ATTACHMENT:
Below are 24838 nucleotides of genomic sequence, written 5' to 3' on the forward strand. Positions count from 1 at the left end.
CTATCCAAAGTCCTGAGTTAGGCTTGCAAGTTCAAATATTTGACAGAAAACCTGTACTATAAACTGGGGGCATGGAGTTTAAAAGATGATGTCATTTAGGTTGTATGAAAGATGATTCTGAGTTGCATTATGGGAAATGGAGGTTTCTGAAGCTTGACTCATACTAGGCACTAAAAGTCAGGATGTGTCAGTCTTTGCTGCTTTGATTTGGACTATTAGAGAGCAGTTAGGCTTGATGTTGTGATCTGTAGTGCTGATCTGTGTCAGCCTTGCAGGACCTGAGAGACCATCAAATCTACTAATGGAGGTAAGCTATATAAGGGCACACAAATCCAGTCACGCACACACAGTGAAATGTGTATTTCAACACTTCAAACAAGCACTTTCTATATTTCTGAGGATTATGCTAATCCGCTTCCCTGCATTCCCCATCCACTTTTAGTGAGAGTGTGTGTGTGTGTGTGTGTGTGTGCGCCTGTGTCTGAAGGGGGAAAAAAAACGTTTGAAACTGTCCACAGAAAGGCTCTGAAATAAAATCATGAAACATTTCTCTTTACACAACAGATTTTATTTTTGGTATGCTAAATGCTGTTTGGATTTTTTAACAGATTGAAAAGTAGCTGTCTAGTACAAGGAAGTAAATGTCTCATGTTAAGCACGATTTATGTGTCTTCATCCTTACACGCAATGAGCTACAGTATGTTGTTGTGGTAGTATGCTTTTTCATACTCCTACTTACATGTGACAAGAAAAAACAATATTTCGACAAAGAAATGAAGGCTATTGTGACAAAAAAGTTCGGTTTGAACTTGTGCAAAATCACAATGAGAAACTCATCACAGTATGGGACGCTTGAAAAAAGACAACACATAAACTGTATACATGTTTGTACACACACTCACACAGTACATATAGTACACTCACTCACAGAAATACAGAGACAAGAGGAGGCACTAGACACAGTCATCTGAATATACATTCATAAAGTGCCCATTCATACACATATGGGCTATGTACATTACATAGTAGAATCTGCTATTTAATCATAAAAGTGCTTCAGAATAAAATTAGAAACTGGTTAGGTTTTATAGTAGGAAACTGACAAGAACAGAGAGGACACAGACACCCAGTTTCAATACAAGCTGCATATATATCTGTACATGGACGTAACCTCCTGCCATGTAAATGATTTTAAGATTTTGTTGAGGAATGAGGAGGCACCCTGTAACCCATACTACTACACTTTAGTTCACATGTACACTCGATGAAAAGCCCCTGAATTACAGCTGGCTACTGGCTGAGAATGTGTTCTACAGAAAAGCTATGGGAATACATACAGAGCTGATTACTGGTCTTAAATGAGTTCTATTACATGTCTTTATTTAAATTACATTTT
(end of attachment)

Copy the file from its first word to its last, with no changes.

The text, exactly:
Below are 24838 nucleotides of genomic sequence, written 5' to 3' on the forward strand. Positions count from 1 at the left end.
CTATCCAAAGTCCTGAGTTAGGCTTGCAAGTTCAAATATTTGACAGAAAACCTGTACTATAAACTGGGGGCATGGAGTTTAAAAGATGATGTCATTTAGGTTGTATGAAAGATGATTCTGAGTTGCATTATGGGAAATGGAGGTTTCTGAAGCTTGACTCATACTAGGCACTAAAAGTCAGGATGTGTCAGTCTTTGCTGCTTTGATTTGGACTATTAGAGAGCAGTTAGGCTTGATGTTGTGATCTGTAGTGCTGATCTGTGTCAGCCTTGCAGGACCTGAGAGACCATCAAATCTACTAATGGAGGTAAGCTATATAAGGGCACACAAATCCAGTCACGCACACACAGTGAAATGTGTATTTCAACACTTCAAACAAGCACTTTCTATATTTCTGAGGATTATGCTAATCCGCTTCCCTGCATTCCCCATCCACTTTTAGTGAGAGTGTGTGTGTGTGTGTGTGTGTGTGCGCCTGTGTCTGAAGGGGGAAAAAAAACGTTTGAAACTGTCCACAGAAAGGCTCTGAAATAAAATCATGAAACATTTCTCTTTACACAACAGATTTTATTTTTGGTATGCTAAATGCTGTTTGGATTTTTTAACAGATTGAAAAGTAGCTGTCTAGTACAAGGAAGTAAATGTCTCATGTTAAGCACGATTTATGTGTCTTCATCCTTACACGCAATGAGCTACAGTATGTTGTTGTGGTAGTATGCTTTTTCATACTCCTACTTACATGTGACAAGAAAAAACAATATTTCGACAAAGAAATGAAGGCTATTGTGACAAAAAAGTTCGGTTTGAACTTGTGCAAAATCACAATGAGAAACTCATCACAGTATGGGACGCTTGAAAAAAGACAACACATAAACTGTATACATGTTTGTACACACACTCACACAGTACATATAGTACACTCACTCACAGAAATACAGAGACAAGAGGAGGCACTAGACACAGTCATCTGAATATACATTCATAAAGTGCCCATTCATACACATATGGGCTATGTACATTACATAGTAGAATCTGCTATTTAATCATAAAAGTGCTTCAGAATAAAATTAGAAACTGGTTAGGTTTTATAGTAGGAAACTGACAAGAACAGAGAGGACACAGACACCCAGTTTCAATACAAGCTGCATATATATCTGTACATGGACGTAACCTCCTGCCATGTAAATGATTTTAAGATTTTGTTGAGGAATGAGGAGGCACCCTGTAACCCATACTACTACACTTTAGTTCACATGTACACTCGATGAAAAGCCCCTGAATTACAGCTGGCTACTGGCTGAGAATGTGTTCTACAGAAAAGCTATGGGAATACATACAGAGCTGATTACTGGTCTTAAATGAGTTCTATTACATGTCTTTATTTAAATTACATTTT